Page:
Jonathan Swift's father and mother were very poor, so poor indeed that their friends said it was folly for them to marry.
It was a position something between that of a servant and a friend, and in it Swift's haughty soul suffered torments.
This little book is a satire, and, like all Swift's famous satires, is in prose not in poetry.
And yet it is the book above all others which one must read, and read with understanding, if one would get even a little knowledge of Swift's special genius.
The strange friendship between these two, between Esther Johnson and Swift, is one of the puzzles in Swift's life.
This was Swift's proper sphere; in the realization and exercise of power he took a fierce and deep delight.
In Swift's personal life there were now events in which he again showed to very little advantage.
Over against this conduct, so far as it goes, may be set Swift's quixotic but extensive and constant personal benevolence and generosity to the poor.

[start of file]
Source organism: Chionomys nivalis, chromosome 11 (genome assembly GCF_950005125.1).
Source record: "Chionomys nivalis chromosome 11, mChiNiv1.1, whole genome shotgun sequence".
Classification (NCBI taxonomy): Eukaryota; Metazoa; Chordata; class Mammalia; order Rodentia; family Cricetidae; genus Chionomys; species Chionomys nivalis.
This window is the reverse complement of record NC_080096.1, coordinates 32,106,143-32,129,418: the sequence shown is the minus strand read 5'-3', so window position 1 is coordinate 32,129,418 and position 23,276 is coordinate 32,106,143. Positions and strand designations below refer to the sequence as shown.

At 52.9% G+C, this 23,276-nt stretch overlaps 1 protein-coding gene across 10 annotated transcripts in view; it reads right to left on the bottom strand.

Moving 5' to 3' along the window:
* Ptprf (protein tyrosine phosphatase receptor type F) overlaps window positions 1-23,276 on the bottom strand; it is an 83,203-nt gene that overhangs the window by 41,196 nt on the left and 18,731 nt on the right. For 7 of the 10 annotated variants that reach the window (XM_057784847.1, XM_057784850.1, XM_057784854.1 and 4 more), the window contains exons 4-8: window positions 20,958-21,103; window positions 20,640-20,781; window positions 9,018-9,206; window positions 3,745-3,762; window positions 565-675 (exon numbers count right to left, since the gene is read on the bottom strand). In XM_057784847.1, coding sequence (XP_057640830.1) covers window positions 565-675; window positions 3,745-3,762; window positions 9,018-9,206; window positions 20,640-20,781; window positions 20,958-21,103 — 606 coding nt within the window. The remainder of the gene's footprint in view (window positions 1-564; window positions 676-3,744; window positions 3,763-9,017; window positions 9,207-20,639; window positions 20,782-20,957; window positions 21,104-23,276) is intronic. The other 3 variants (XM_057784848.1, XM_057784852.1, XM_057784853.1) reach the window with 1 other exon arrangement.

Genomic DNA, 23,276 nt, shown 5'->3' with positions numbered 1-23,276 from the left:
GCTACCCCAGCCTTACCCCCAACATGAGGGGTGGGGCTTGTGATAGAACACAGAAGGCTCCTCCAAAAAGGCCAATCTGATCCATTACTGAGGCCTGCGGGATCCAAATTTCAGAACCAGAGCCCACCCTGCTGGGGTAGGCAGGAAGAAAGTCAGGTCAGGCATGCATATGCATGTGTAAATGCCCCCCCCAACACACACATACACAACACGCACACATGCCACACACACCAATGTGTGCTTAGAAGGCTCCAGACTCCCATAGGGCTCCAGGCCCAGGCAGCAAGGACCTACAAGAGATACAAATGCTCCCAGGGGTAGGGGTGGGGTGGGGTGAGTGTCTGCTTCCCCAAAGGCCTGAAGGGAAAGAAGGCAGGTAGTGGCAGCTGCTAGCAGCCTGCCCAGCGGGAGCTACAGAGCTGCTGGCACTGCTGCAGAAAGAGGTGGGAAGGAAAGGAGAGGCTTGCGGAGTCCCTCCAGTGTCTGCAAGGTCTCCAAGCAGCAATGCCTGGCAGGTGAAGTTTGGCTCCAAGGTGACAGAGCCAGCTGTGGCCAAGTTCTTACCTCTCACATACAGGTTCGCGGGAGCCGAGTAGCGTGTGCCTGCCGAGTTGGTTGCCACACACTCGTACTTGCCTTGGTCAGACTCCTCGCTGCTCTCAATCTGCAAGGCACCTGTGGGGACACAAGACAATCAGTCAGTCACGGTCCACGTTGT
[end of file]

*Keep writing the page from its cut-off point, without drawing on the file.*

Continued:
In general, this last period of Swift's life amounted to thirty years of increasing bitterness.
In 1726 (seven years after 'Robinson Crusoe') appeared Swift's masterpiece, the only one of his works still widely known, namely, 'The Travels of Lemuel Gulliver.
The complexity of Swift's character and the great difference between the viewpoints of his age and of ours make it easy at the present time to judge him with too great harshness.
When the shade of the window to Kate Swift's
room was raised he could see, through the hole, directly into her bed, but she was not there.